Had DCHA decided to just do the environmental upgrades with the stimulus money, they would have been able to start earlier and work around the residents, and no one would have had to move. Instead, the Housing Authority decided to do a more comprehensive renovation. But without enough money to make it happen, officials decided to try something new—borrowing against the fair market value of 83 units to raise $8 million in private debt financing, and “selling” them to a wholly-owned subsidiary of DCHA. Officially, they will be converted from traditional public housing into private buildings owned by the subsidiary. Residents will pay for them with the help of “project-based vouchers”—a form of Section 8 voucher—that cover the difference between the unit’s rent and an amount equal to 30 percent of the resident’s income.
It’s the first time the D.C. Housing Authority has tried financing renovations by “project basing” its own buildings. And DCHA promises that it’s just a financing strategy—Highland Dwellings residents won’t know the difference between the old and the new form of housing.
Still, a more extreme form of this strategy has already spread around the country over the last decade, as funding for public housing declined during the Bush years and super-blocks of low-income units went out of fashion. Some cities, like San Diego and Atlanta, have sold off or torn down all of their public housing and put the money into vouchers instead, which means that residents deal with a private landlord instead of a housing authority.
And that might be just the tip of the iceberg. This year, the U.S. Department of Housing and Urban Development proposed a plan that would dramatically accelerate that process, encouraging housing authorities to leverage private financing to pay for renovations and make wider use of contracts with private owners to house tenants. Low-income housing advocates were leery of making public housing so dependent on the vicissitudes of the private market, even as they recognized desperately-needed dollars probably wouldn’t be coming from the taxpayers. Most housing authorities were skeptical as well—but D.C.’s interim director, Adrienne Todman, stood as a notable exception, saying the proposal could be “a wonderful tool for all of us.” Ultimately, Congress sent HUD back to the drawing board, but Secretary Shaun Donovan is still working hard to push through something similar.
A couple weeks ago, the local organizing group Empower DC held a forum on the HUD proposal (called Preservation, Enhancement, and Transformation of Rental Assistance, or PETRA) headlined “Privatization of Public Housing: Opportunity or Elimination.” The title sort of gives away the answer the group was getting at. The National Low Income Housing Coalition’s Linda Couch explained that even after gathering residents’ input, HUD mostly ignores their findings under the new system. “It was really quite shocking,” she tells an audience of mostly public housing residents. “If you’re a tenant, it’s a whole new ballgame.”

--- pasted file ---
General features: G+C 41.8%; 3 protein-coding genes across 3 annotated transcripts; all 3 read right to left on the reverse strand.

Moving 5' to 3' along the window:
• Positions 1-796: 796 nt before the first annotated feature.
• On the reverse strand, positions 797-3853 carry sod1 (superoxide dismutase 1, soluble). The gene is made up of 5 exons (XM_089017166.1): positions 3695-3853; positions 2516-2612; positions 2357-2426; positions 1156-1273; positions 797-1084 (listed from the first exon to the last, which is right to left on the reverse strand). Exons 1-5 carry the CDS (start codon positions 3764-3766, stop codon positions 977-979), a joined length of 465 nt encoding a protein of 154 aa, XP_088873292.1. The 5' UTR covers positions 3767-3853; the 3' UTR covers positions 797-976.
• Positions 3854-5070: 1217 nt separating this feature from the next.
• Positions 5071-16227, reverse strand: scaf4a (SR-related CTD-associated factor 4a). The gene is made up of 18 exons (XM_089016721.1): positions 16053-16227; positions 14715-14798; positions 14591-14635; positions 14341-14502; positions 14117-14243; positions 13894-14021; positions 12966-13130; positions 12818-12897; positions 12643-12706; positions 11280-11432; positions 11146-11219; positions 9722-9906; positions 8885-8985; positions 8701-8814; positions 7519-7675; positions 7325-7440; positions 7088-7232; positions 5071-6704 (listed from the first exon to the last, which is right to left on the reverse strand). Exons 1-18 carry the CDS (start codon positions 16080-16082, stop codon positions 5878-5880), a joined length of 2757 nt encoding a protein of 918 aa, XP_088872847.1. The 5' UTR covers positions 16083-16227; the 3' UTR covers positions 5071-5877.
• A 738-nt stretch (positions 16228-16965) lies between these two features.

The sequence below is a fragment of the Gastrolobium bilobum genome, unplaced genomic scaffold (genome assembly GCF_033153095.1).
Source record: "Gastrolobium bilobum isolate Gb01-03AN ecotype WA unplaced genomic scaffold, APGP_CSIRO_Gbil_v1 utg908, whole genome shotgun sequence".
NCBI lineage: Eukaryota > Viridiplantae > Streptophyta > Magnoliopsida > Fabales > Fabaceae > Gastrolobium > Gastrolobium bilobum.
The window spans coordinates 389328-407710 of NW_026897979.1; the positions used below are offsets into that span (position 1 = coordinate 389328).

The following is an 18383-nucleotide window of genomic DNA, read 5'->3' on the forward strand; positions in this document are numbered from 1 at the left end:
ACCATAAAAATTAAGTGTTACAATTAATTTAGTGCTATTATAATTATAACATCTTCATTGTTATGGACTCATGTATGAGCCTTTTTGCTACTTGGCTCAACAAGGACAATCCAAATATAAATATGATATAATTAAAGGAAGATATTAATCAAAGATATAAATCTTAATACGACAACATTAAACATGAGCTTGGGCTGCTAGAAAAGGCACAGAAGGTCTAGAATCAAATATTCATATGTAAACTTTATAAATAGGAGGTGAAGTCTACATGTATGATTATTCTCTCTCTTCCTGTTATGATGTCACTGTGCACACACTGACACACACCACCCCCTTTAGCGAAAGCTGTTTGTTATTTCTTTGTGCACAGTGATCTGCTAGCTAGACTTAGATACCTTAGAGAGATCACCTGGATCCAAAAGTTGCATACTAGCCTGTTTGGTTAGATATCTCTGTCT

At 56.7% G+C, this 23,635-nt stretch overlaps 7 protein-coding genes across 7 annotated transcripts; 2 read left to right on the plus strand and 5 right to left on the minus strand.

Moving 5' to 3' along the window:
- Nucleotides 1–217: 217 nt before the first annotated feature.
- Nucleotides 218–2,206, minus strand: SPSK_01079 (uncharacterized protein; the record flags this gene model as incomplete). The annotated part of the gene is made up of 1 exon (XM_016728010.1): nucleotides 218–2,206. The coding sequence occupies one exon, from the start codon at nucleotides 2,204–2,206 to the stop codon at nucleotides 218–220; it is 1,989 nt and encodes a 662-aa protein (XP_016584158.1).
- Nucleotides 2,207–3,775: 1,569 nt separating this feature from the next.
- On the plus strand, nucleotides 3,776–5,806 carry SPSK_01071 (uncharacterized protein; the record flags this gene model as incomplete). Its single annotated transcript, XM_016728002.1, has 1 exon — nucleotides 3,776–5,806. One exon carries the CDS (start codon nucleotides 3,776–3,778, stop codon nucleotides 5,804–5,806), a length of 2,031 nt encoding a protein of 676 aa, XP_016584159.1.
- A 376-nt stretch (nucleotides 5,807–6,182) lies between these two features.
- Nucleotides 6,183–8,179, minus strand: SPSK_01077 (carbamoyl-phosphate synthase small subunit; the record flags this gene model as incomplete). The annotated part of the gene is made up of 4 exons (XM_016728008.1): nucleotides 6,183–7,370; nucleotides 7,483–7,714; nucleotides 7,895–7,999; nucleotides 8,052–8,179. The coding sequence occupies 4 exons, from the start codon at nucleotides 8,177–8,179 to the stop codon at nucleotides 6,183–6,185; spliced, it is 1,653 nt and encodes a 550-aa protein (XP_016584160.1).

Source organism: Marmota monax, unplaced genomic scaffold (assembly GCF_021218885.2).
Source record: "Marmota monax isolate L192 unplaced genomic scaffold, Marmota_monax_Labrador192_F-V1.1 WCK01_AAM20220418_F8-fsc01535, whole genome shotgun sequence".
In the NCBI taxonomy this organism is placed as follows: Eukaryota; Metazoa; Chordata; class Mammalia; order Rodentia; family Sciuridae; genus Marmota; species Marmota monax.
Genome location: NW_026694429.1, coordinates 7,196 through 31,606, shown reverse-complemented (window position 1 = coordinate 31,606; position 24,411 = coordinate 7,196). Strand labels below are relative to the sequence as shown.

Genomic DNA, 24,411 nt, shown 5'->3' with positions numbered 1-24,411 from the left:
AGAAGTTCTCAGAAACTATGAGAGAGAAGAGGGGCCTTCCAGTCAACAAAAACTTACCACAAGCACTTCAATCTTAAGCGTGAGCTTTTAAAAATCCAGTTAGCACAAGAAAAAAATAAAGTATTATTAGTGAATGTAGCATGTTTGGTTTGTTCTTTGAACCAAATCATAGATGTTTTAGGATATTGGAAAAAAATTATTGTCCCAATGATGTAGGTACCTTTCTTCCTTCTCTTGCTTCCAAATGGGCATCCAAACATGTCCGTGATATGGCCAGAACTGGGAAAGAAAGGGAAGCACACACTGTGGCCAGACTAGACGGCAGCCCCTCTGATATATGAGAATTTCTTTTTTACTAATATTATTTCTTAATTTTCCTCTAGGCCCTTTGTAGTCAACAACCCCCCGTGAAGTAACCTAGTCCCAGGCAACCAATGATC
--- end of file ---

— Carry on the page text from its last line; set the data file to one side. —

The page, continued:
Of course, HUD’s struggle with Congress isn’t really about the specifics of what happens at Highland Dwellings—at least, not directly. But when news about the broader policy shifts trickle down, it all blends together to freak residents out. Next door, Highland Additions was passed over for a federal HOPE VI grant this year, but DCHA is reapplying—something that Empower DC, Kay Armstead, and Sarojah Spruill all oppose. HOPE VI funding, they say, drives out poor residents to create mixed-income neighborhoods like the one now developing at Arthur Capper/Carrollsburg, or the city’s New Communities projects at Park Morton and Northwest One.
“New Communities, PETRA, they’re pretty much in the same category,” Spruill says. “They’re just trying to dress up names.”
Except they’re actually not the same, at least in theory. HOPE VI grants aim to build market-rate housing to subsidize some public units in a mixed-income complex; New Communities does the same thing, with city money and local developers instead of federal cash. What DCHA is trying to do at Highland Dwellings, in contrast, is supposed to be just a renovation. New units won’t be constructed, and new residents aren’t likely to move in.
The effect, though, can still be dislocating to residents. After all the moving around, not everybody wants to come back to Highland Dwellings. Evelyn Bassil says this will be her fourth move, and she’s sick of Southeast anyway—the violence, the lack of resources. She’ll try to make it to Northwest, but knows her chances aren’t good.
“It’s moving us like cattle,” Bassil says, sitting outside on her porch last Saturday. “When you’re poor, you don’t have nothing to say.” CP